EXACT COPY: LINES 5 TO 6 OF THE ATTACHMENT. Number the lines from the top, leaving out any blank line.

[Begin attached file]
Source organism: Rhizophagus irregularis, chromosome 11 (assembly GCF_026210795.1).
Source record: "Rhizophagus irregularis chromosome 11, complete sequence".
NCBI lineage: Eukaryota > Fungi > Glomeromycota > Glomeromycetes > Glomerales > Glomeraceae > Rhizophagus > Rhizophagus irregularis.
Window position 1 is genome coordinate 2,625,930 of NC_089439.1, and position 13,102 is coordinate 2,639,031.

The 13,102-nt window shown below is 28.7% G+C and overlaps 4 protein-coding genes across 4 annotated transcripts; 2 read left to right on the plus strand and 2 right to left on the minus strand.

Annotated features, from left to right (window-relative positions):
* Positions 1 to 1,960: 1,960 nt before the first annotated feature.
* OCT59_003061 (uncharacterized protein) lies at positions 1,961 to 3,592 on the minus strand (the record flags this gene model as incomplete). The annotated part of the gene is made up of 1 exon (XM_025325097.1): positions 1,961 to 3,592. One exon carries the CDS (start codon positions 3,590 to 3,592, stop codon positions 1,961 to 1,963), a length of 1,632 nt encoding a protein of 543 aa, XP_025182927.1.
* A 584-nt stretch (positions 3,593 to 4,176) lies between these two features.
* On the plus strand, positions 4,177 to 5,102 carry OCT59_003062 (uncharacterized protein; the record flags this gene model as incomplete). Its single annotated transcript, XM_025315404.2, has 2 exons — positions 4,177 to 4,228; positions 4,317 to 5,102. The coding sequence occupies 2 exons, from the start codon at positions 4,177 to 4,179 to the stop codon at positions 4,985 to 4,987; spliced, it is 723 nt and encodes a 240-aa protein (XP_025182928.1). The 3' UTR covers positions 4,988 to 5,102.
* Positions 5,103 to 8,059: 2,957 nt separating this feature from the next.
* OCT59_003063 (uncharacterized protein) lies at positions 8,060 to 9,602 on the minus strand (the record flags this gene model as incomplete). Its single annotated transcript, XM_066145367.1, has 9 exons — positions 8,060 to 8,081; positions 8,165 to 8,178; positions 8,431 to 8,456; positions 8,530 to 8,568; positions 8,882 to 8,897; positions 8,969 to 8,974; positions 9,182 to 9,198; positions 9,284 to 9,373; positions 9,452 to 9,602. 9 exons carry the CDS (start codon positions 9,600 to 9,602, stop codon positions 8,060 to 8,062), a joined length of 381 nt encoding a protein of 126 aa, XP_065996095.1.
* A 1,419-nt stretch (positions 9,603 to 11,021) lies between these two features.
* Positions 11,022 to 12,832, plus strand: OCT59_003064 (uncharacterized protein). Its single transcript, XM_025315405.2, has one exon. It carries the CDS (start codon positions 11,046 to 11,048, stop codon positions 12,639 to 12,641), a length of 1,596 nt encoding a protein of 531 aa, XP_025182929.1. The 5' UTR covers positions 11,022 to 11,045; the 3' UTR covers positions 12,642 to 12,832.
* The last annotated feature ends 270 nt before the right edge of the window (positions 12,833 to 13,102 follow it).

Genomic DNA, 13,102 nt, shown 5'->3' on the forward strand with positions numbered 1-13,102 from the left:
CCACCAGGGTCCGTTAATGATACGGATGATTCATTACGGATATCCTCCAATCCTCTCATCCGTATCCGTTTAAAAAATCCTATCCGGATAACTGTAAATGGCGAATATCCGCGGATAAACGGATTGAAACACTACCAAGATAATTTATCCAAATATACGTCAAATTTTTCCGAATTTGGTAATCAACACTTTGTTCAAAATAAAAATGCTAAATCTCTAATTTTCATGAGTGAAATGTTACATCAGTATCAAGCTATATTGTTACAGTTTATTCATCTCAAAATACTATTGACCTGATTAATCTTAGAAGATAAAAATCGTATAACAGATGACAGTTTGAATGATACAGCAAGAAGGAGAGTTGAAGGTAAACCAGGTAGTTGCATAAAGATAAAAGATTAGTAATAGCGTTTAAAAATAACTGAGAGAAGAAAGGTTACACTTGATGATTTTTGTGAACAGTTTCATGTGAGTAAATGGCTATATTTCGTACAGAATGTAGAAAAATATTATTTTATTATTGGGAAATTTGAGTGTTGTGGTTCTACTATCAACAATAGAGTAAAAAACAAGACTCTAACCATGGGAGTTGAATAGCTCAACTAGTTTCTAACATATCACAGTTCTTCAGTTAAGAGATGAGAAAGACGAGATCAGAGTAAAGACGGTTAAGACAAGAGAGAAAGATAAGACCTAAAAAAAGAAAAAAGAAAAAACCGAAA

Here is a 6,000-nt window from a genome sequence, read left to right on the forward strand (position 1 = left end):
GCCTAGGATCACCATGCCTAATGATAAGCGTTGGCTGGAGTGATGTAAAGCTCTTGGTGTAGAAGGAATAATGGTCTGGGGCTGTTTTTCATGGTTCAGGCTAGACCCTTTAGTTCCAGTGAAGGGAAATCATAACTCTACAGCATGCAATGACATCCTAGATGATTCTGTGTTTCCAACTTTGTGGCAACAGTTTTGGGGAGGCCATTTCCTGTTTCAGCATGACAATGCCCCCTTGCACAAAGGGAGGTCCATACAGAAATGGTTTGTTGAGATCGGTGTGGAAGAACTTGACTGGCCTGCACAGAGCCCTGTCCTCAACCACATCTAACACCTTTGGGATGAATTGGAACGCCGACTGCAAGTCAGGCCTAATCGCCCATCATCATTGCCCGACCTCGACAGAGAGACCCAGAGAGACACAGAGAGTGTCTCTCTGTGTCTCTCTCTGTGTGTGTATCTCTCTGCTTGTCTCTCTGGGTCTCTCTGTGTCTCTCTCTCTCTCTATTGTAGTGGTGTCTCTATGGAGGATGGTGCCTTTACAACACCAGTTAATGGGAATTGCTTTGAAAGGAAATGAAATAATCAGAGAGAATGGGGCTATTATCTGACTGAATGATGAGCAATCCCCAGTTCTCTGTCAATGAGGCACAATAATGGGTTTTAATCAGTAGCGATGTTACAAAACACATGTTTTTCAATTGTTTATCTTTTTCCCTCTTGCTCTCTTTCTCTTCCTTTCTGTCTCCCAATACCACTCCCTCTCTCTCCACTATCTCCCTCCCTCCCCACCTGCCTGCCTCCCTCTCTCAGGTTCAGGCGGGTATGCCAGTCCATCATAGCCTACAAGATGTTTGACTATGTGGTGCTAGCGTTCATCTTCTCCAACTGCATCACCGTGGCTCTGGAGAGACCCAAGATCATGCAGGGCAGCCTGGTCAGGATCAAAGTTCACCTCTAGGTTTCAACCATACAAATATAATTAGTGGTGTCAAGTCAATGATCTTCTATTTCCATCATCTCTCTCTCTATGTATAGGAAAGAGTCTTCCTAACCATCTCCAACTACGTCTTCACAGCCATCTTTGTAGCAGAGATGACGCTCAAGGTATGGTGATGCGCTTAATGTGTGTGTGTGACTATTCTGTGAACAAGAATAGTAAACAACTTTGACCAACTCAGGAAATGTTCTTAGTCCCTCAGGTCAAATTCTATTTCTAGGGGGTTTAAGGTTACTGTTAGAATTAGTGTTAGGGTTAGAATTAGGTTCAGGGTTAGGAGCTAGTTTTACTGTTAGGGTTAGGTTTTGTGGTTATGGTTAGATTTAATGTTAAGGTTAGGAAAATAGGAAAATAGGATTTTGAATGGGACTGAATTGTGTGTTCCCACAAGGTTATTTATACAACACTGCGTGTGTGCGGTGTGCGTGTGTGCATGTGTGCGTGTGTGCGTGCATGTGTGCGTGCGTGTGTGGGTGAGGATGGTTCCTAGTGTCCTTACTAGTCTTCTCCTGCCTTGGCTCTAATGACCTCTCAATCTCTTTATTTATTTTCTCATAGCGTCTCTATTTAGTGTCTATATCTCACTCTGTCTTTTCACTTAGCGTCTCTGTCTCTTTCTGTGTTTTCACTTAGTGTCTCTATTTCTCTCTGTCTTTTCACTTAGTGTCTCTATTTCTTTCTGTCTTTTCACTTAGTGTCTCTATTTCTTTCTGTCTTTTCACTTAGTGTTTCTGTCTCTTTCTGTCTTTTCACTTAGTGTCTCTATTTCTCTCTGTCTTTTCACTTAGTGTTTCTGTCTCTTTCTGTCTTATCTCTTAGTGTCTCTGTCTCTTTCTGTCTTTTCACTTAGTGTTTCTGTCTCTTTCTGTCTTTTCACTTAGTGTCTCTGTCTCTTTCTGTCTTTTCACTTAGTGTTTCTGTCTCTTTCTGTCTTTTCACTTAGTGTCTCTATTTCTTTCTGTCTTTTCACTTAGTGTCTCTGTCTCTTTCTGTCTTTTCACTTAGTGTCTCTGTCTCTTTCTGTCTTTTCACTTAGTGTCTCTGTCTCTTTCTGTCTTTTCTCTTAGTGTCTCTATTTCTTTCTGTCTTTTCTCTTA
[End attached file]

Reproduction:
The 13,102-nt window shown below is 28.7% G+C and overlaps 4 protein-coding genes across 4 annotated transcripts; 2 read left to right on the plus strand and 2 right to left on the minus strand.

Annotated features, from left to right (window-relative positions):